Image: Kari Perrin

For many, applying makeup is an essential part of their daily routine. But have you stopped to wonder what is in your makeup products? Which ingredients are good and which are bad? If there are "clean" or "all-natural" makeup lines out there, are they worth investing in? We asked Lasting Looks of Sarasota owner and esthetician Mary McAndrews, who has been working in organic skincare for 20 years, what she thinks.

"Products with the least amount of ingredients are best for you," says McAndrews. "Mineral-based makeup is a great clean option. These products are triple-milled from mineral rock of the earth, and contain essential natural vitamins like A, C and E." Mineral makeups last longer and lies softly on the skin. McAndrews suggests brands like Bare Minerals and Glo Skin Beauty.

She also recommends purchasing makeup with sunscreens containing titanium dioxide and zinc, which are natural. Choose lotions and foundation with hyaluronic acid—this will help keep skin youthful and elastic, according to McAndrews. Retin-A and vitamin E will also help reduce redness and fine lines. Aged skin can also be exfoliated often to remove dead skin. McAndrews says skincare and beauty begin from the inside. She recommends a diet low in inflammatory foods and suggests hydrating often.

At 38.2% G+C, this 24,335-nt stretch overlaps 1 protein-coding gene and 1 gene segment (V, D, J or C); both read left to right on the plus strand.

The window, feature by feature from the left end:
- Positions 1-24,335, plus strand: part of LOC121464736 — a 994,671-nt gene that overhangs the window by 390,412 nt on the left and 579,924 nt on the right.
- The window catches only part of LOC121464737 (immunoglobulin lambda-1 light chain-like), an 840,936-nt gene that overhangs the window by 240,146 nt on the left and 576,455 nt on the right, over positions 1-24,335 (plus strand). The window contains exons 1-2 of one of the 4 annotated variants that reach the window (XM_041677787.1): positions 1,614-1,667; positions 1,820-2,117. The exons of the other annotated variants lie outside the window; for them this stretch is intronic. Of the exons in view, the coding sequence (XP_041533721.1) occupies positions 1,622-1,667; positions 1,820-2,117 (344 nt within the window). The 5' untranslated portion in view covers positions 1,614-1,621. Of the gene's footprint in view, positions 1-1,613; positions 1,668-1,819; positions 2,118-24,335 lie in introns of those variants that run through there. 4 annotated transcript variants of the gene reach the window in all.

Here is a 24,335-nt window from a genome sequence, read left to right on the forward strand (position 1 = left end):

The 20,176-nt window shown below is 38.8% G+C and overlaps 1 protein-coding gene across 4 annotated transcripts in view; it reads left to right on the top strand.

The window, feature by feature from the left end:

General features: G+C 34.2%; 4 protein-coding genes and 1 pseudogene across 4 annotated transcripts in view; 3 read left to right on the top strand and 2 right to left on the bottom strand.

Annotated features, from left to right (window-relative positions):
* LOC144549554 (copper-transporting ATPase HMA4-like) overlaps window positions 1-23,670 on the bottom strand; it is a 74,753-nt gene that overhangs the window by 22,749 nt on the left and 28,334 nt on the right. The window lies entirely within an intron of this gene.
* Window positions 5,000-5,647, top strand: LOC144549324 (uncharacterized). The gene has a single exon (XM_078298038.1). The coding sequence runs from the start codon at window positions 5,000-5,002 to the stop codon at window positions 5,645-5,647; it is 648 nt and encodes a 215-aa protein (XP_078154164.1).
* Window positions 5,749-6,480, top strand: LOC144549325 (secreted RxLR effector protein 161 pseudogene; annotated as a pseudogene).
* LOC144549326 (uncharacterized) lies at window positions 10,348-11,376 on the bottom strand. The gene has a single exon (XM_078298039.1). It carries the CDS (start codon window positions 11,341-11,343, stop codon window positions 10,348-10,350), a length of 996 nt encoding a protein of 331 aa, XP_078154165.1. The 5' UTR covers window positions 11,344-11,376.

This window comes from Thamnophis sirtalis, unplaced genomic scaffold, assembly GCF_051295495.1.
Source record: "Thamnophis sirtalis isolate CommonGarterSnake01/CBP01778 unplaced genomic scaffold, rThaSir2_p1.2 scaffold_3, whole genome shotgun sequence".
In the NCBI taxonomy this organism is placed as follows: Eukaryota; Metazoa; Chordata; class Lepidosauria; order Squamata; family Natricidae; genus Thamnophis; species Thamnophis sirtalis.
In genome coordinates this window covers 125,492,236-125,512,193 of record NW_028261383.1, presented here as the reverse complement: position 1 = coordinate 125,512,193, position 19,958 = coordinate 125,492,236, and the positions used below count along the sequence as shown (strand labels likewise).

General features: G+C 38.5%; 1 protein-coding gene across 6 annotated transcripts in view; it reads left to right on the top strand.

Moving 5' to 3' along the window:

What are some bad ingredients? Avoid emulsifiers, chemicals that help makeup glide over the skin smoothly or create brighter pigment. These will show up on ingredient lists as "polysorbates," "laureth-4" or "potassium cetyl sulfate." Oxybenzone, commonly found in sunscreen and some lotions, may also be harmful.

"It only takes 90 seconds for makeup products to be absorbed by the skin and into the bloodstream," says McAndrews. "Then, they can have a negative effect on skin and overall health." She says these products can disrupt the endocrine system and negatively affect hormones, thyroid function in younger people and menopause in older women.

How often should you replace makeup? Believe it or not, all makeup has an expiration date. McAndrews says cream-based products should be thrown out every six months, unless they have a pump. Those can last longer.

Powders can last up to a year. However, replace the applicator every 10 days to reduce bacteria. Sharpen eyeliner pencils to keep them clean. Lip products should be replaced every three months, and mascara every few months, too.

"It's also important to wash makeup and applicators often to remove dirt and oil," says McAndrews.

If you want to use traditional makeup, there are brands available that keep health in mind. Check the ingredient list before purchasing and replace makeup often. While the words "clean" and "all-natural" may be overused in the beauty marketing world, there are brands that use safer ingredients, while still creating the same effect.

"When thinking about the skin on your face, it's all about what you do before you apply the makeup," says McAndrews. "Clean beauty helps, but a healthy lifestyle is the first step."

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